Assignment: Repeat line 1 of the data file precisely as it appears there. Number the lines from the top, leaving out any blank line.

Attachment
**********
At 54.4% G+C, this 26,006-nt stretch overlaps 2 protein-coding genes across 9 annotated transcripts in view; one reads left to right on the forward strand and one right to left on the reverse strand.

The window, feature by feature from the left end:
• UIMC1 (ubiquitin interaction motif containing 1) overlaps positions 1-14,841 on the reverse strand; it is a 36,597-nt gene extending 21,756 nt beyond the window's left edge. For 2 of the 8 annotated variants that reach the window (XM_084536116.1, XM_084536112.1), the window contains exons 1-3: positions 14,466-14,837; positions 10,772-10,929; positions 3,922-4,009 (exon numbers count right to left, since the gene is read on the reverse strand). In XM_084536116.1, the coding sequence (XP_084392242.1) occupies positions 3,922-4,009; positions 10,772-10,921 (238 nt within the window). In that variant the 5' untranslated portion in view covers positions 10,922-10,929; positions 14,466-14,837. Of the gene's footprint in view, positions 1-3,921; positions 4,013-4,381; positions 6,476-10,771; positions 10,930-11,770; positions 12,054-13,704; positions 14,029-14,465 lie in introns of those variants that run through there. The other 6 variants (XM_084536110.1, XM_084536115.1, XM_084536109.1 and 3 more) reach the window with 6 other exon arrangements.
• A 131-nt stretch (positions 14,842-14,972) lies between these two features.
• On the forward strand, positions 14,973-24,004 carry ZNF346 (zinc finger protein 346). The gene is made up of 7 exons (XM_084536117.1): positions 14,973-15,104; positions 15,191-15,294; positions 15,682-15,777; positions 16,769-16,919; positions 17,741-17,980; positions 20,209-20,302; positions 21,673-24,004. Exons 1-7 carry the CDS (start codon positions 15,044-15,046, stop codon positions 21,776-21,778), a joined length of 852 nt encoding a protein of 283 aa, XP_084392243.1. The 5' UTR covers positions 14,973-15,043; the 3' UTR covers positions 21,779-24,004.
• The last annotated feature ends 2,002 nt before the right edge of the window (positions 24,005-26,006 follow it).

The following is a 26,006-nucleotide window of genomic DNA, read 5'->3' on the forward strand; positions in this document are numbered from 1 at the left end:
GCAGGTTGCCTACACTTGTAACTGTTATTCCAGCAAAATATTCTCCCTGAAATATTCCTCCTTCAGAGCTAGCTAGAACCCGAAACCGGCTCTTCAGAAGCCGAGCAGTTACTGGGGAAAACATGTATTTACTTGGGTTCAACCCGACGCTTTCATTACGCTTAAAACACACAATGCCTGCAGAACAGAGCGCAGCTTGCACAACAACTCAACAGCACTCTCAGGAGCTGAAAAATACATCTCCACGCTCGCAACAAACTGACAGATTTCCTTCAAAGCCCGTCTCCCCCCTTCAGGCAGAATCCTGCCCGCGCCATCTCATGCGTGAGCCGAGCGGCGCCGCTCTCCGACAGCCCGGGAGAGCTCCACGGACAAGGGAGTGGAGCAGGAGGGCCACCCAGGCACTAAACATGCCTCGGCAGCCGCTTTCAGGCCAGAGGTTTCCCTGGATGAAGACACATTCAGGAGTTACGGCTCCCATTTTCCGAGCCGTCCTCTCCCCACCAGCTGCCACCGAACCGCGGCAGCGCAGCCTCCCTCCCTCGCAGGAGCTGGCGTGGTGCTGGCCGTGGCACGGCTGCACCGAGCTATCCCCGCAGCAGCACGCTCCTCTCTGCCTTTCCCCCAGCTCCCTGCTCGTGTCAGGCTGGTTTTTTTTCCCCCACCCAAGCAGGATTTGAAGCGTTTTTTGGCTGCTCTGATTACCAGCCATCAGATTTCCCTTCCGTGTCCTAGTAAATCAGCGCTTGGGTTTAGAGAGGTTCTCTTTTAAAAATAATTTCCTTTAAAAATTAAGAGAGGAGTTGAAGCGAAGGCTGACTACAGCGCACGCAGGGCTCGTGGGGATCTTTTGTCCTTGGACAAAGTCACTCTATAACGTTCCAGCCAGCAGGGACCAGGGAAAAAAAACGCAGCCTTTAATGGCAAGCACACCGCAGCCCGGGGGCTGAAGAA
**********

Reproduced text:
At 54.4% G+C, this 26,006-nt stretch overlaps 2 protein-coding genes across 9 annotated transcripts in view; one reads left to right on the forward strand and one right to left on the reverse strand.